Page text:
We hold these truths to be self-evident; that all men and women are created equal.
Declaration of Sentiments
Suffrage and the Seneca Falls Convention
In the 1840s, the women who gained experience in the abolitionist movement became leaders of the emerging women’s rights movement. Many of the laws of coverture were still in place: their husbands controlled their finances, children, and property. Women did not have equal access to education. During that era, states were repealing laws that required voters to own land, which increased the number of white male voters. Women, however, were not allowed to cast a ballot. In response, male and female activists began to meet and petition for women’s rights, including the right to vote.
In 1848, Lucretia Mott, Elizabeth Cady Stanton, and several other women decided to call a women’s rights meeting in Seneca Falls, New York. About 300 people—including the former slave and prominent reformer Frederick Douglass—attended. The Seneca Falls meeting was not the first in support of women’s rights, but suffragists later viewed it as the meeting that launched the suffrage movement.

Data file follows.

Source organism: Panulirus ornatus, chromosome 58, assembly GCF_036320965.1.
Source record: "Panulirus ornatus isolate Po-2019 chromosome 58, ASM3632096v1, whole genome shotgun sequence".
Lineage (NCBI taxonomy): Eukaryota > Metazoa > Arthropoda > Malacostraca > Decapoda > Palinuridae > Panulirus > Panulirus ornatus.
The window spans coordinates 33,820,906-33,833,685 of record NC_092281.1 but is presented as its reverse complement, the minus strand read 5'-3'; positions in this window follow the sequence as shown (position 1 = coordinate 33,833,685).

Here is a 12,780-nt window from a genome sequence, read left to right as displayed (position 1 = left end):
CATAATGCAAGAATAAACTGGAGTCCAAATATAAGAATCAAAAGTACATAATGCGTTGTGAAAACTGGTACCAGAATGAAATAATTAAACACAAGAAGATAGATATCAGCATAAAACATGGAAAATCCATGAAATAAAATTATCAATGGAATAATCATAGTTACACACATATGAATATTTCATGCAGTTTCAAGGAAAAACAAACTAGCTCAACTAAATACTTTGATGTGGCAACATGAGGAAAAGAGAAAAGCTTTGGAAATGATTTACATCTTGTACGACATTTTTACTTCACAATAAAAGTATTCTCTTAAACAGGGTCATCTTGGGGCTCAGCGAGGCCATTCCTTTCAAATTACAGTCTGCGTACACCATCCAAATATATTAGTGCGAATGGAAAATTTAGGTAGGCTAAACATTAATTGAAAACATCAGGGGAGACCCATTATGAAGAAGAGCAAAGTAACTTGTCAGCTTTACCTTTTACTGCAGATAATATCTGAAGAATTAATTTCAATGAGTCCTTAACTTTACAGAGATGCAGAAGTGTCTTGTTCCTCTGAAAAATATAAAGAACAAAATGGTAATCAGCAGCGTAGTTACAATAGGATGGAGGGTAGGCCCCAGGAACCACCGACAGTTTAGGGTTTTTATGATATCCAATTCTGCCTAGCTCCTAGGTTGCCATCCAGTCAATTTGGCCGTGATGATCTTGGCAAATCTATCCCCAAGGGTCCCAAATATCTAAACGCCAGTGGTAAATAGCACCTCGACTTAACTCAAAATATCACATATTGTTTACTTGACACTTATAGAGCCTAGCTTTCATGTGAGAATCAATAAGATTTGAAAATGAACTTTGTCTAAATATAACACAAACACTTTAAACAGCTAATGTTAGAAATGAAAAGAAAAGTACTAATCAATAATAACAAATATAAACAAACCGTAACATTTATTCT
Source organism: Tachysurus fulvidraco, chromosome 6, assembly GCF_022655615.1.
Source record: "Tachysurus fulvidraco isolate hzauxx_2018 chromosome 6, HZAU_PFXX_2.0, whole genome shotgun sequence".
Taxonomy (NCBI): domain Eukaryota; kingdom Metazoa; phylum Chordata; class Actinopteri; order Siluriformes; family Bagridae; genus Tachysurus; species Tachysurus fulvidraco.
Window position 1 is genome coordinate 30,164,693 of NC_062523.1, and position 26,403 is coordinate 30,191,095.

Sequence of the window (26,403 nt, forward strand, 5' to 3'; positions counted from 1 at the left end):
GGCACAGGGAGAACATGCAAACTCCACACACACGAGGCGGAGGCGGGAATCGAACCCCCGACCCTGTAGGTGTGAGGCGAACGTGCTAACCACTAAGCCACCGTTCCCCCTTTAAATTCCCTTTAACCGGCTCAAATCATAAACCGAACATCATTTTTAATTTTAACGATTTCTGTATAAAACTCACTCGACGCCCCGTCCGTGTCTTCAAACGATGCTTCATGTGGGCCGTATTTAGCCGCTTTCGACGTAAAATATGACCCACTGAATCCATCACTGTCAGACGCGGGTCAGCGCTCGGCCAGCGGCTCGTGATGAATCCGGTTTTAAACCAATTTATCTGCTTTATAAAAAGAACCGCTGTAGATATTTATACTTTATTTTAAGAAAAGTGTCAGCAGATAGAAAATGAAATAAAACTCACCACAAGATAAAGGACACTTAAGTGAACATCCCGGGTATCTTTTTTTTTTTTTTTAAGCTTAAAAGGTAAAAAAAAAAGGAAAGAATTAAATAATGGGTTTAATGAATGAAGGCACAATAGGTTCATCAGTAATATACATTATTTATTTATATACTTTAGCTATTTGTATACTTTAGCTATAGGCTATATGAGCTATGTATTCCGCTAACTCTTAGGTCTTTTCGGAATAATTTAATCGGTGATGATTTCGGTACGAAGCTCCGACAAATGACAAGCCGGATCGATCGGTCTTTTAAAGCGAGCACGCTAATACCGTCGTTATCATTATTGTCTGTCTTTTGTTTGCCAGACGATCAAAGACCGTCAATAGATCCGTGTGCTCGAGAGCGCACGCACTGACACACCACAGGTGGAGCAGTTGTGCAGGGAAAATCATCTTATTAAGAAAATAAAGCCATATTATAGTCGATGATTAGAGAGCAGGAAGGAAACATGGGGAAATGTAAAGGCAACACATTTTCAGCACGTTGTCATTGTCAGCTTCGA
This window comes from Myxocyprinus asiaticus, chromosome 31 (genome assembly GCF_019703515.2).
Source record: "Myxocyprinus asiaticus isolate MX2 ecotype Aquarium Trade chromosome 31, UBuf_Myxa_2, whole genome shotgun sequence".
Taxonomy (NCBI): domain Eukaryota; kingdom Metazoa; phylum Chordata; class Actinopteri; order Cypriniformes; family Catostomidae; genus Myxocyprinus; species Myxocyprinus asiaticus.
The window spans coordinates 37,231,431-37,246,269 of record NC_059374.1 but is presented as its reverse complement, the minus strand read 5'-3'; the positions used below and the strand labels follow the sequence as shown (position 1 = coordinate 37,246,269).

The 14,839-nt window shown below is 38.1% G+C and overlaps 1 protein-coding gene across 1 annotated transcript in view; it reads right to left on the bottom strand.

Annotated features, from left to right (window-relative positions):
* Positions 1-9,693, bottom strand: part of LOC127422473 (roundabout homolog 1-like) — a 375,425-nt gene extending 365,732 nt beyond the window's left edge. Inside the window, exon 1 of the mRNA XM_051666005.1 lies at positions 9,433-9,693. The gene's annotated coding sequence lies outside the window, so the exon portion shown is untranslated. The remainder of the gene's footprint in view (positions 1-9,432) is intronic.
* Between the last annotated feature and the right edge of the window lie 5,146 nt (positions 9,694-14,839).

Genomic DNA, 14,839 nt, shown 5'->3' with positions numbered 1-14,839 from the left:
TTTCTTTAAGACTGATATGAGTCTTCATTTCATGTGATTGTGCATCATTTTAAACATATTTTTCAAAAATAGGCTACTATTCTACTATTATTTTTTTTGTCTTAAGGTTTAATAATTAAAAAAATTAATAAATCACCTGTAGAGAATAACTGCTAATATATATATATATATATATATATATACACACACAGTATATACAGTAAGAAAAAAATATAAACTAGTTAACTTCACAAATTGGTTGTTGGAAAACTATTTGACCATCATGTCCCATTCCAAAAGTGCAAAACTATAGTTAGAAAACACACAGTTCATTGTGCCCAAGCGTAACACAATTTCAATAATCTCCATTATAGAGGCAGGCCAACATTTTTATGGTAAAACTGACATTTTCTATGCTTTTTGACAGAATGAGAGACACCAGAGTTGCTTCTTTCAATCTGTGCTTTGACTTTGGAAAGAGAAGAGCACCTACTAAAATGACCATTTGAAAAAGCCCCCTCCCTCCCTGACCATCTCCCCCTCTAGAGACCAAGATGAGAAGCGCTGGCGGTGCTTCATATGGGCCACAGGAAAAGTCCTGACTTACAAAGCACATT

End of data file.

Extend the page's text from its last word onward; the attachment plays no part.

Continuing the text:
The group voted on a set of resolutions—the Declaration of Sentiments—written by Stanton. She modeled her Declaration after Thomas Jefferson’s Declaration of Independence. She asserted: “all men and women are created equal,” a provocative statement at that time.
The Declaration of Sentiments called for a long list of women’s rights: access to education and job opportunities, more power within the church, and the right to control one’s own property and money. Woman suffrage (a woman’s right to vote) was the most controversial resolution. The suffrage clause was the only one that attendees did not unanimously adopt. While the vote was not originally the main goal of the reformers, suffrage became central to the women’s rights movement in the 1860s.
By Allison Lange, Ph.D.